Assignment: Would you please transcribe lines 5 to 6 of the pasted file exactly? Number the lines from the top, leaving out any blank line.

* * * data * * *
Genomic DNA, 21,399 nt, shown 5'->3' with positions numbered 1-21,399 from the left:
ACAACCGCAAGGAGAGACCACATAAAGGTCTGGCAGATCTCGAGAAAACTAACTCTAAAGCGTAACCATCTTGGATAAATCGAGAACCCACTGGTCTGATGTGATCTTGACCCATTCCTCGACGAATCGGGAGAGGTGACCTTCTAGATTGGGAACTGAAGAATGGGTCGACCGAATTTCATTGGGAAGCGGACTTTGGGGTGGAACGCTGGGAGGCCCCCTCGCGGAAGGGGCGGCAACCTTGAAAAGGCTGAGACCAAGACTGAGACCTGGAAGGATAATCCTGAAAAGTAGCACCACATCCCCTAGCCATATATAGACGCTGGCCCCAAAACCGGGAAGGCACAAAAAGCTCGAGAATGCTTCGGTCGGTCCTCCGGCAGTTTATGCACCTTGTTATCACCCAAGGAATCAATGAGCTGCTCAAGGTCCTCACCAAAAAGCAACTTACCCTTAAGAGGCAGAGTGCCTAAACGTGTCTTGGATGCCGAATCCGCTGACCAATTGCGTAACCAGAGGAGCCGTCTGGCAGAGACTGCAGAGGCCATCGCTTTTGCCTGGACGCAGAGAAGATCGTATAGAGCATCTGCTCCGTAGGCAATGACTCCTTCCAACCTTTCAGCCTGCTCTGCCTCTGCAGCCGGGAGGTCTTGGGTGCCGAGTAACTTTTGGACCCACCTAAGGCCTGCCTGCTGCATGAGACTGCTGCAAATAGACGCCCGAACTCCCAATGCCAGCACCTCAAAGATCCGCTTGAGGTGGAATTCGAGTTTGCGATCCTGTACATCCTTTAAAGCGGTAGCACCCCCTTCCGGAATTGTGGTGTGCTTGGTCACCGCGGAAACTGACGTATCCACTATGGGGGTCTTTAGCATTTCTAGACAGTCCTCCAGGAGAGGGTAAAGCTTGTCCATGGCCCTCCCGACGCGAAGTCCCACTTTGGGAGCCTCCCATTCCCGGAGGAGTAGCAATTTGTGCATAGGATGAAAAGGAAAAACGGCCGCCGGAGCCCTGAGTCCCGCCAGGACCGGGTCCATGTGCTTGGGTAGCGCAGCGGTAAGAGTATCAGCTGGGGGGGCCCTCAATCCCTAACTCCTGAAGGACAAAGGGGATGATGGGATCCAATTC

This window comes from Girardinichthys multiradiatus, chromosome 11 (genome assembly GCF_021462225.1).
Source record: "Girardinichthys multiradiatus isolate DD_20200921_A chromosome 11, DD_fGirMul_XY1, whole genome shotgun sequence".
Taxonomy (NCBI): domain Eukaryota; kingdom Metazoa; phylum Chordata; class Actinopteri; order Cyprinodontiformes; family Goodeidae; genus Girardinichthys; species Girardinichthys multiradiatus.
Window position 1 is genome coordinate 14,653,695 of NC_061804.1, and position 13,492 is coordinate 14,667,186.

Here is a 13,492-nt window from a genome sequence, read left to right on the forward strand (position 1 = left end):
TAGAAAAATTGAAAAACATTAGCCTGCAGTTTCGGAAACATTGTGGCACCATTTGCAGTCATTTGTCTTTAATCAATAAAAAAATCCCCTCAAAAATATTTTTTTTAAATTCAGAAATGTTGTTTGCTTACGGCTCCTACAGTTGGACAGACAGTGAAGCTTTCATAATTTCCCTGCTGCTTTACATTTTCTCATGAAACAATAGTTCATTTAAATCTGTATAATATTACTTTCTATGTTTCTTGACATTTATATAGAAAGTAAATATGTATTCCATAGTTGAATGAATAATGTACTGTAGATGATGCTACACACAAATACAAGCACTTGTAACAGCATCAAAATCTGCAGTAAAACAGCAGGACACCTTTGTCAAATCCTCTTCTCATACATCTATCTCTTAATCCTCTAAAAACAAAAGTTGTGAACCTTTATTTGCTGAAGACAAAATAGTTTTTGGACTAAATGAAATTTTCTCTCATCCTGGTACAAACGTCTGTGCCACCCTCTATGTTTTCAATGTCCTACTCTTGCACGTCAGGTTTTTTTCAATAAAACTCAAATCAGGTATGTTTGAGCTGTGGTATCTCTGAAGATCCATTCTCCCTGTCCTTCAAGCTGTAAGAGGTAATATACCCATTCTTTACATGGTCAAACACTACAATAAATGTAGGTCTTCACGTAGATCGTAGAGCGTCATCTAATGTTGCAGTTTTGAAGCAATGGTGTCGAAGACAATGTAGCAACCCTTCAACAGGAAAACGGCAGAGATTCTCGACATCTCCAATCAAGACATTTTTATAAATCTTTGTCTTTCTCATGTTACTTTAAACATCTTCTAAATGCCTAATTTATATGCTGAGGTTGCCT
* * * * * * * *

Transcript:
Taxonomy (NCBI): domain Eukaryota; kingdom Metazoa; phylum Chordata; class Actinopteri; order Cyprinodontiformes; family Goodeidae; genus Girardinichthys; species Girardinichthys multiradiatus.
Window position 1 is genome coordinate 14,653,695 of NC_061804.1, and position 13,492 is coordinate 14,667,186.